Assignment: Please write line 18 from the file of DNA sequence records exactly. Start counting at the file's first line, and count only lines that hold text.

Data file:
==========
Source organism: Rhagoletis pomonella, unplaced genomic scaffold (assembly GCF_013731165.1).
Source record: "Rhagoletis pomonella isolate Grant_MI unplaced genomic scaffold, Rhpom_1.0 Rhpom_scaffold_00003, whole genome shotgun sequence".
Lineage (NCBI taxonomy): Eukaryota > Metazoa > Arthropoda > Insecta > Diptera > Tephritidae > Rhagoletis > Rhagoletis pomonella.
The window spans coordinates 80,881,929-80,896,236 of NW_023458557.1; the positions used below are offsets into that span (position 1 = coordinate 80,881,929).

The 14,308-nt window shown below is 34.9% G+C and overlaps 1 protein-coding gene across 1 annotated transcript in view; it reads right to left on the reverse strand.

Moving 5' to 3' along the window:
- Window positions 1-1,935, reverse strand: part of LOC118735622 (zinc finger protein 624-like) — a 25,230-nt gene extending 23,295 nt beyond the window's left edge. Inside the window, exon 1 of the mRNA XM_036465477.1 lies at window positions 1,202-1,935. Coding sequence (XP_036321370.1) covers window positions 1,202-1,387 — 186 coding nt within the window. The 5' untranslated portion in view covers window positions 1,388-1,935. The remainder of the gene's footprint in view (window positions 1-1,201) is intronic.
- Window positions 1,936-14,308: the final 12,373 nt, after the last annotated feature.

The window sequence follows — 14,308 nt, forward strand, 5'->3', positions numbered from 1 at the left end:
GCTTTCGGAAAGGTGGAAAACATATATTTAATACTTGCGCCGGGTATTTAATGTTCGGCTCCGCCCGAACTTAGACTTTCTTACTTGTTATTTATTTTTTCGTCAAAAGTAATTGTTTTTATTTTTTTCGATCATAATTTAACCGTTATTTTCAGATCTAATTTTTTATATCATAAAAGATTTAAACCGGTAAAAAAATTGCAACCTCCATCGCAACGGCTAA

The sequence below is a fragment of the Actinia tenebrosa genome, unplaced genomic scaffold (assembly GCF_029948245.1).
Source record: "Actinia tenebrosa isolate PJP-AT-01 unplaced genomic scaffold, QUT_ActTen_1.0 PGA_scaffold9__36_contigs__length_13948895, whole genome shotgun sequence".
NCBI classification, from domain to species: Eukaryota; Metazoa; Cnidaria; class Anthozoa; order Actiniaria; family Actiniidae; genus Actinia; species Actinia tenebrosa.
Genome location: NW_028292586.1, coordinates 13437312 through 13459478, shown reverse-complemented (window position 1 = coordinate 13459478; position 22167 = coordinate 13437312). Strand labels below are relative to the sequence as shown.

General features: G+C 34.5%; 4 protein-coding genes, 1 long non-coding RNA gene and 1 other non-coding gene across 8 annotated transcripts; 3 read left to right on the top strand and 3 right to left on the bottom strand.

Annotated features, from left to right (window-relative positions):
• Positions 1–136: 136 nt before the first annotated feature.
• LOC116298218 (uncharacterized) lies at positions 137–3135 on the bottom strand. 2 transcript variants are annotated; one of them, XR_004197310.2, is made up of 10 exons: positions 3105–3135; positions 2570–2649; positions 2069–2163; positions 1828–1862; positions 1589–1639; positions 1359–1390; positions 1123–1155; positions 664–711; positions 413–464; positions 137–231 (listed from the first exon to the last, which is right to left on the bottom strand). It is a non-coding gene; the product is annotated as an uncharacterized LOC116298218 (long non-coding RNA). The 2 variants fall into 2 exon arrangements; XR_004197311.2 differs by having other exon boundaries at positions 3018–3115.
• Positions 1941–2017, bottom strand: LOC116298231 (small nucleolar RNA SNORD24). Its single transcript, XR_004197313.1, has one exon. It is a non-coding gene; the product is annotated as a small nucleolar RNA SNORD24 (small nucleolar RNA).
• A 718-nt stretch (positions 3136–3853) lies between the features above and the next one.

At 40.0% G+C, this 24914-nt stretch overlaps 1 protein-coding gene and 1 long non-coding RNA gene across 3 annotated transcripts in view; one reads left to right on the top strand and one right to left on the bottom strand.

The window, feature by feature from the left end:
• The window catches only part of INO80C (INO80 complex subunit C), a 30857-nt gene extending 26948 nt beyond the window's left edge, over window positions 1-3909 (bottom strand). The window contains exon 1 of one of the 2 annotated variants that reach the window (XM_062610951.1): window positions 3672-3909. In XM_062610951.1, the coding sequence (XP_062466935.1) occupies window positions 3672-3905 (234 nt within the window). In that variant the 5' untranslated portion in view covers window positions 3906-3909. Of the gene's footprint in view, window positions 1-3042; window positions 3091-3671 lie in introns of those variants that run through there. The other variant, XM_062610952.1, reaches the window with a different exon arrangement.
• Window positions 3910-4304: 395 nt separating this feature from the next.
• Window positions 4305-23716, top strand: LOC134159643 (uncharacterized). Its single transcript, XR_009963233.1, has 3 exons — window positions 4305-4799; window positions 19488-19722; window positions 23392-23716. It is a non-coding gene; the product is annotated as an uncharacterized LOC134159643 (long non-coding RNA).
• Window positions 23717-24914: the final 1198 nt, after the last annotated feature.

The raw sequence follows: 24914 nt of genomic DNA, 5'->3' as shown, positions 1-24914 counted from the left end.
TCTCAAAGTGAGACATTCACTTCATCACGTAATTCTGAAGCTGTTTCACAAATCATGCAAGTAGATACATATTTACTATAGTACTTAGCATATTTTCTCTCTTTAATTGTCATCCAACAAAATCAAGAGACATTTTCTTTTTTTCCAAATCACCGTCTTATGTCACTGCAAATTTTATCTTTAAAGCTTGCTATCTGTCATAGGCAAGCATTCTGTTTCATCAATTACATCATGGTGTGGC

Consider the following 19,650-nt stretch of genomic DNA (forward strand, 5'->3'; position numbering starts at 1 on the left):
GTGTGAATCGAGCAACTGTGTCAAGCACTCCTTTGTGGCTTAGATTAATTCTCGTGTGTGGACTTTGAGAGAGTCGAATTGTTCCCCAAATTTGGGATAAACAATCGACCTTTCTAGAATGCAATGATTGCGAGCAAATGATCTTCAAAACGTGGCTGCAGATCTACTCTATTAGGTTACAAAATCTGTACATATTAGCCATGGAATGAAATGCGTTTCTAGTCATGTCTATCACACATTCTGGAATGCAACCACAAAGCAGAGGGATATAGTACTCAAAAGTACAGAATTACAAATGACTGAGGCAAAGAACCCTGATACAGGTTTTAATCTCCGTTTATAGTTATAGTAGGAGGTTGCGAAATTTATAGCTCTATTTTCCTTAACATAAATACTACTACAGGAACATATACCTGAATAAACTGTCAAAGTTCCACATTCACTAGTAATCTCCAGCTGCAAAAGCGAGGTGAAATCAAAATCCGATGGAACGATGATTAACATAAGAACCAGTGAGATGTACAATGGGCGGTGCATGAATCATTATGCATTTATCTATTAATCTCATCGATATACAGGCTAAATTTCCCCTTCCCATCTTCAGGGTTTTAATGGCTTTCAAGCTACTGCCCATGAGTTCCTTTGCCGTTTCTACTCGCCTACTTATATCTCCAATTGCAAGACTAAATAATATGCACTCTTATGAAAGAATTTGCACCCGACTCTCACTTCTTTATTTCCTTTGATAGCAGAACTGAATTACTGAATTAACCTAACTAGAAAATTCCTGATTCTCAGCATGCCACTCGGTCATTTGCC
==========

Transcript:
• LOC116298218 (uncharacterized) lies at positions 137–3135 on the bottom strand. 2 transcript variants are annotated; one of them, XR_004197310.2, is made up of 10 exons: positions 3105–3135; positions 2570–2649; positions 2069–2163; positions 1828–1862; positions 1589–1639; positions 1359–1390; positions 1123–1155; positions 664–711; positions 413–464; positions 137–231 (listed from the first exon to the last, which is right to left on the bottom strand). It is a non-coding gene; the product is annotated as an uncharacterized LOC116298218 (long non-coding RNA). The 2 variants fall into 2 exon arrangements; XR_004197311.2 differs by having other exon boundaries at positions 3018–3115.